PR – Adult & Teen Challenge Grenada (ATC Grenada) today launched the St. Andrew’s Juvenile Diversion Program designed to assist young people to improve their lives, thereby enhancing their contribution to family, the community and to Grenada.
In addressing the launch at the Grenville Pentecostal Church, Executive Director of ATC Grenada, Jude Hector emphasized the need for a “broad-based coalition of individuals and organizations” to respond to the challenges of the current environment.
The program involves a partnership between ATC Grenada and at least five pastors from St. Andrews including Bishop George Fletcher, Joseph Raeburn, John Mark, Samuel Niles and Wesley Alibachus. A number of organizations in the parish and ministries of government and also engaged in the process.
The St. Andrew’s Juvenile Diversion Program will provide the Court and Probation unit with critical services to 12 young men and their families which, although in its initial stage of engagement, is already showing signs of promise for returns on investment, with parents reporting changes in their approaches to their children and in the lives of participants.
He told the audience the search for solutions require a clear understanding of the nature of human existence that finds meaning and purpose in the Creator (God) and in living out our purpose in relationship with Him.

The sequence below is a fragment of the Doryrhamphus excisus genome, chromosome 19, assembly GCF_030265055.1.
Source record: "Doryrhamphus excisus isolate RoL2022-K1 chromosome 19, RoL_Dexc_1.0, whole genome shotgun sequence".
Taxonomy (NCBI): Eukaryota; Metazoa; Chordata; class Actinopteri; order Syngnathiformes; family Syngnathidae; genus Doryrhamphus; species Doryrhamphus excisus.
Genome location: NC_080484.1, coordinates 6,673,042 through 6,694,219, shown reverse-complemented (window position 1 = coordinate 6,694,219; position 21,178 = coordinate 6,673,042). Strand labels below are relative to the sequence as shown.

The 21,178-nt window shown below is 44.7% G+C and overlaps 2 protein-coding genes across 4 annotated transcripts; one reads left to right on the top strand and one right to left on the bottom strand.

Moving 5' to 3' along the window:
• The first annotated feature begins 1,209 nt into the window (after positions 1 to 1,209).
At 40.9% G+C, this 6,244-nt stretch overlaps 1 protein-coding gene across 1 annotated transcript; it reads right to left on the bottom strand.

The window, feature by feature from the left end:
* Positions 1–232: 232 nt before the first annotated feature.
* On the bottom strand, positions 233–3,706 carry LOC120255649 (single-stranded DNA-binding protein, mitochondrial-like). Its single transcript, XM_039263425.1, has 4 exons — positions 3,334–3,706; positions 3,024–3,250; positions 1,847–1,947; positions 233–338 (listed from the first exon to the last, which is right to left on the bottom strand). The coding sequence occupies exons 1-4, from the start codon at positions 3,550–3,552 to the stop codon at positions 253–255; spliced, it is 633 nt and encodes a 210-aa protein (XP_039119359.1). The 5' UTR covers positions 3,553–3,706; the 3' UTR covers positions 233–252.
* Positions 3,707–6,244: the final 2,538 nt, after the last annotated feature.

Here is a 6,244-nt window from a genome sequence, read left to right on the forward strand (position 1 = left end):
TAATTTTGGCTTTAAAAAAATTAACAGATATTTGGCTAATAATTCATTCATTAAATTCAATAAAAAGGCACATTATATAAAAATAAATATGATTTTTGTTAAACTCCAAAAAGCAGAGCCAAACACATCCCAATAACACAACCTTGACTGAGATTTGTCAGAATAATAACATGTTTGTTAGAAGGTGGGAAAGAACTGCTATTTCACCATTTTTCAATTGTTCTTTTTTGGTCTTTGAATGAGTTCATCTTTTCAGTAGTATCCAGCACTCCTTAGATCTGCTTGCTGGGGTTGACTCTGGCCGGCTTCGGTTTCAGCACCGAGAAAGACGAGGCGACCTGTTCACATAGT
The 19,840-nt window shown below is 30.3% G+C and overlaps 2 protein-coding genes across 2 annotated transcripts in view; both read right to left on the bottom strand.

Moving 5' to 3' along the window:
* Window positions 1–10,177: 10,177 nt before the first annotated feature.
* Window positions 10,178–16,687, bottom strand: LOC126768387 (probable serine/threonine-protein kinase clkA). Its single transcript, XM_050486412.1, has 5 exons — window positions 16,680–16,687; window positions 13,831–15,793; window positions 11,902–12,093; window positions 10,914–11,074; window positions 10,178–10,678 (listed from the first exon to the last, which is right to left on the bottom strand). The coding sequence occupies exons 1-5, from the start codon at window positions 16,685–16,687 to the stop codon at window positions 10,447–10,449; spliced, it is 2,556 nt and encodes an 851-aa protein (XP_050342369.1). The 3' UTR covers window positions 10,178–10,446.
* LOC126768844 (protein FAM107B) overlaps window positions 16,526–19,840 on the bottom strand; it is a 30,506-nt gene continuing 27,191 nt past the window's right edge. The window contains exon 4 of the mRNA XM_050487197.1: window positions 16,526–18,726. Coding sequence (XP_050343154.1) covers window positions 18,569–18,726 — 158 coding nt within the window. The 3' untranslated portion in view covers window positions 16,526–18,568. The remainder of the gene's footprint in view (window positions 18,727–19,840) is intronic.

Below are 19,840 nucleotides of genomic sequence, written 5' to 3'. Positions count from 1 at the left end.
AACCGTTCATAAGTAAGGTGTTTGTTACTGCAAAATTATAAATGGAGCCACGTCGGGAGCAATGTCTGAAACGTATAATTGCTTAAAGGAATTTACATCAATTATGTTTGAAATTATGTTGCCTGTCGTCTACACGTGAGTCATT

“Taking Grenada as our point of reference, it means that government, as God’s delegated authority, must engage all national stakeholders in leading our nation on a path that aligns us with God’s redemptive and transformative plan,” as reflected in the island’s constitution and national anthem.
He suggested that the “noble aspiration” of transforming the nation must not just focus on material success but must also recognize and embrace a system of godly values that will support and sustain material success.
“Without those values, we are literally building our hopes and houses on the sands of time, and they will come crashing down by the tsunami of evil that is seeking to undermine and destroy every and anything that it can,” he said, while welcoming government’s engagement with the “none state sector” in the development of Grenada.
“We must be clear on the principle that the quality of life depends on the quality of character,” he declared, noting that we reap what we sow, and godly character produces godly people and by extension a godly nation. Our political, economic, social, technological, environmental, and legal systems must all be infused by God and His Spirit for us to develop holistically and thrive as a people.
Mr. Hector called for investment in infrastructure, health, education, agriculture, and other sectors to be accompanied by investment in the holistic development of the Grenadian people.
Naturally, it must also be true that these investments necessitate that NGO’s operate at the highest level of accountability and integrity, to maximize returns. Any other approach, especially in today’s environment, leads to distrust among partners and undermines the relationships that are necessary for improving the lives and circumstances of those who should benefit most from that investment.